This isn’t a strategy unique to Sony (Nintendo released some multiplayer modes for Super Mario Odyssey for free after launch as well, as one example, and there’s this little game called GTA5 that employed the same tactic…); it’s not even the first time Sony has done this (we already knew that Naughty Dog had plans to ship a multiplayer component to The Last of Us Part 2 after launch). However, it is the biggest and most ambitious example of it from Sony we have seen so far, and it does, in its extensiveness, hint at a future direction for Sony first party games that we previously at most only had vague allusions to.
It is very clear that Sony has found its niche on the market as a software publisher – they deliver high quality singleplayer action adventure titles. Sure, they have other kinds of games too – look at Dreams for a user generated content based game as a service, or Gran Turismo Sport for a racing sim GaaS – but the marquee Sony games, the primary titles that get all the awards and the bulk of sales, those are all their singleplayer action adventure games.
However, there is the undeniable fact that there is money to be made with long term multiplayer titles and services as well. This, of course, does not mean that only multiplayer games are profitable, and that everyone needs to drop what they are doing to make the next Destiny or Fortnite clone (and, in fact, the success of so many Sony or Nintendo or Capcom or Atlus games this generation is as convincing a counterpoint as you need against that line of thinking); it just means that there is also money to be made in multiplayer service games.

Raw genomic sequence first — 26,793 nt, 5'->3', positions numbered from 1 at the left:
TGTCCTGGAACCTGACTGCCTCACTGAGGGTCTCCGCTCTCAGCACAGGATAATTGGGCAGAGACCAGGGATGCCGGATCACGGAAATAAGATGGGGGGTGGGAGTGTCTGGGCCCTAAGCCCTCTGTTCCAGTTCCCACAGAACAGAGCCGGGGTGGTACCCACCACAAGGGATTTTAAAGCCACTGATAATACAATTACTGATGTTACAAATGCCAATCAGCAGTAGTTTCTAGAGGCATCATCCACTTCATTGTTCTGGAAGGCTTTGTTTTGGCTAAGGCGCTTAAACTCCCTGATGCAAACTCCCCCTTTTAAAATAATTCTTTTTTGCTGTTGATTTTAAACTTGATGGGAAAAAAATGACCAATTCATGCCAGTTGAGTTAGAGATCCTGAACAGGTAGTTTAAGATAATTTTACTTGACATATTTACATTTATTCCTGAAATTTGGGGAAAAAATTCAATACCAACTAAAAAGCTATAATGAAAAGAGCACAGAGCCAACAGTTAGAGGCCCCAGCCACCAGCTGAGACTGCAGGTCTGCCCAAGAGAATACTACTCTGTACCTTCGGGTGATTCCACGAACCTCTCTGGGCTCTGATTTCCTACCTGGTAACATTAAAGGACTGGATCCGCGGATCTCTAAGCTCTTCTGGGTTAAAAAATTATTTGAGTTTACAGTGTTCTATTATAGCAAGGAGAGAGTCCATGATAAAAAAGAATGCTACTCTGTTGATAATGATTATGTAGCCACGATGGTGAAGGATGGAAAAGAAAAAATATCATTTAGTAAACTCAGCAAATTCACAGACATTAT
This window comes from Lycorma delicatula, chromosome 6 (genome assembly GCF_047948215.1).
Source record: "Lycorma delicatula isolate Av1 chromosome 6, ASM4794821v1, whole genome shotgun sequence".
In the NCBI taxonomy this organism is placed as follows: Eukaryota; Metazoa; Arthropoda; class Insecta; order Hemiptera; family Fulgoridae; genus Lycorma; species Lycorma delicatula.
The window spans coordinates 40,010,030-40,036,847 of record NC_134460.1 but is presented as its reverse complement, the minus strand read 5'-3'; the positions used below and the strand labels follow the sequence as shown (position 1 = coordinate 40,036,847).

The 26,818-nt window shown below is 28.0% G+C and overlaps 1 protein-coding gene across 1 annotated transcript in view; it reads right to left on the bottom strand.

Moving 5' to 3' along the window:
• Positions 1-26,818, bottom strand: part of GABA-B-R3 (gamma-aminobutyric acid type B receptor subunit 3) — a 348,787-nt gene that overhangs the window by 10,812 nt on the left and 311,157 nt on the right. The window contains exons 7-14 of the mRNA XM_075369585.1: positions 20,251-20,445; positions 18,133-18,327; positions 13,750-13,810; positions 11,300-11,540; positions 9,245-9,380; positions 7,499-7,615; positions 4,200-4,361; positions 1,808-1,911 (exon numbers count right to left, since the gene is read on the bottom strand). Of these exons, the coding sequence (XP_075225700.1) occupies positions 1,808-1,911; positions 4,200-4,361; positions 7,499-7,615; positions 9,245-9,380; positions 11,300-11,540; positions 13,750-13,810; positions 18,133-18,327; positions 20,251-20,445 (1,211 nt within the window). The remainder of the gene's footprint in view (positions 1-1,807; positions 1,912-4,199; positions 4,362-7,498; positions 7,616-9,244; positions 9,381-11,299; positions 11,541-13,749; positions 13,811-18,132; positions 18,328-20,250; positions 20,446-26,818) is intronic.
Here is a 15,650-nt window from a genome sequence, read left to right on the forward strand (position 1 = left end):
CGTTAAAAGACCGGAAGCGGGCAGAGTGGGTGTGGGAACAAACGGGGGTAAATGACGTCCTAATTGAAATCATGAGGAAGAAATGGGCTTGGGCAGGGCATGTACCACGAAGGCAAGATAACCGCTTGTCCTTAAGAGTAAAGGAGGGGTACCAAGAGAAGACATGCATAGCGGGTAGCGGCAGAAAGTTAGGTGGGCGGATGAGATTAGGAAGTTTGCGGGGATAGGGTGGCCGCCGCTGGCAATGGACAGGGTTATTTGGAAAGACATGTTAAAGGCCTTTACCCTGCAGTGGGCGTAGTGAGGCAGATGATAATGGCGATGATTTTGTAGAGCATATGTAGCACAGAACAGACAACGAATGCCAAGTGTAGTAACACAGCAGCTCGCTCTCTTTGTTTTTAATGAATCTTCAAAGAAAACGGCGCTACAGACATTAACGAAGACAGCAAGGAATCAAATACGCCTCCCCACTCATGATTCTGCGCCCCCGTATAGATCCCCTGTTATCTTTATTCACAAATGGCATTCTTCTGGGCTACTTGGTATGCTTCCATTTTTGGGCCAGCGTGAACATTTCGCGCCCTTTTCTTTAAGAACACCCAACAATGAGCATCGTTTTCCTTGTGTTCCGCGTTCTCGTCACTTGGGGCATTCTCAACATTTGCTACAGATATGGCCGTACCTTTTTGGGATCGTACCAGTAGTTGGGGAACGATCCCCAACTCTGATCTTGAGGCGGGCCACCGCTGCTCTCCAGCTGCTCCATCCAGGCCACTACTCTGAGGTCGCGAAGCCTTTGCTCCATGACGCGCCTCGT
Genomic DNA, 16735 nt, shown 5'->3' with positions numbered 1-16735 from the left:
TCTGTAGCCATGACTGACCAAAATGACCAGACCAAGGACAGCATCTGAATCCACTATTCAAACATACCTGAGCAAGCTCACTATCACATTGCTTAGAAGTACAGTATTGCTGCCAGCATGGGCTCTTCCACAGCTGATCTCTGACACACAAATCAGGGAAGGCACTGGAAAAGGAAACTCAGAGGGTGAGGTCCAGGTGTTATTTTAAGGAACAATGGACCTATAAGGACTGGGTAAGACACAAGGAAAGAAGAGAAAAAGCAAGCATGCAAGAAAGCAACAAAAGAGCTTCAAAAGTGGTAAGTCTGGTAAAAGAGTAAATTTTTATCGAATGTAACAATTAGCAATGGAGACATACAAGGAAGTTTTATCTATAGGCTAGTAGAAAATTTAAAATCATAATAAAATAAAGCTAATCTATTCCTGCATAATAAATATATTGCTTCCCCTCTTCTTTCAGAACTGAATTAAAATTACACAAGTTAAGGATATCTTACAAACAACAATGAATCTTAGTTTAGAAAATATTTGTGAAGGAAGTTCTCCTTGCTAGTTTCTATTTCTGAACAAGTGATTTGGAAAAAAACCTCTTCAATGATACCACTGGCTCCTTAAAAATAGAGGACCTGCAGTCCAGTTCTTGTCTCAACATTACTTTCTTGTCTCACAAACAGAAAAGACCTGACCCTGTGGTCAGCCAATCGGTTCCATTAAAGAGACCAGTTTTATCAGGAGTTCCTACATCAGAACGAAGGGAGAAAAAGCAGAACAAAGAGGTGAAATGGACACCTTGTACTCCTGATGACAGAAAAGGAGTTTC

Other publishers, even ones who do deliver single player games, have their fingers in the multiplayer services pie. Capcom, for example, has Monster Hunter World, while for every Breath of the Wild or Super Mario Odyssey Nintendo releases, they also have a Splatoon 2 or a Super Smash Bros. Ultimate. As mentioned, however, Sony has so far sat this entire side of the market out. And it seems like they may have just tipped their hand about how they plan to rectify that without undermining the basis of their titles’ appeal and popularity with Ghost of Tsushima Legends.
Essentially, going forward, will anyone mind if Sony continues to deliver high quality big budget first party singleplayer games, that, a few months later, also get full-fledged independent multiplayer modes? Modes that can help the games enjoy longer lives on the charts than they otherwise would have, modes that help Sony keep their fingers in the multiplayer service games pie without basically forcing every single one of their games to become Destiny? I don’t think anyone would really care if the next Horizon had a multiplayer mode independent of the singleplayer game (and, in fact, developers Guerrilla Games were apparently hiring people for a multiplayer project).
Basically what I am saying is, going forward, we can see Sony deliver the same kinds of high pedigree games it is known for – that, after launch, also get a multiplayer mode on top. If you don’t care about that multiplayer, you can ignore it (especially since it’s not like the singleplayer was held back in any way, if Sony games continue to keep up their current level of quality). This would allow them to have some participation in the multiplayer/services games market, without needing to force the next Uncharted to become Anthem.
I have a feeling that’s what we will see happening more and more frequently going forward. And hey, if it helps get more people on board with Sony’s amazing games? I’m all for it.
Note: The views expressed in this article are those of the author and do not necessarily represent the views of, and should not be attributed to, GamingBolt as an organization.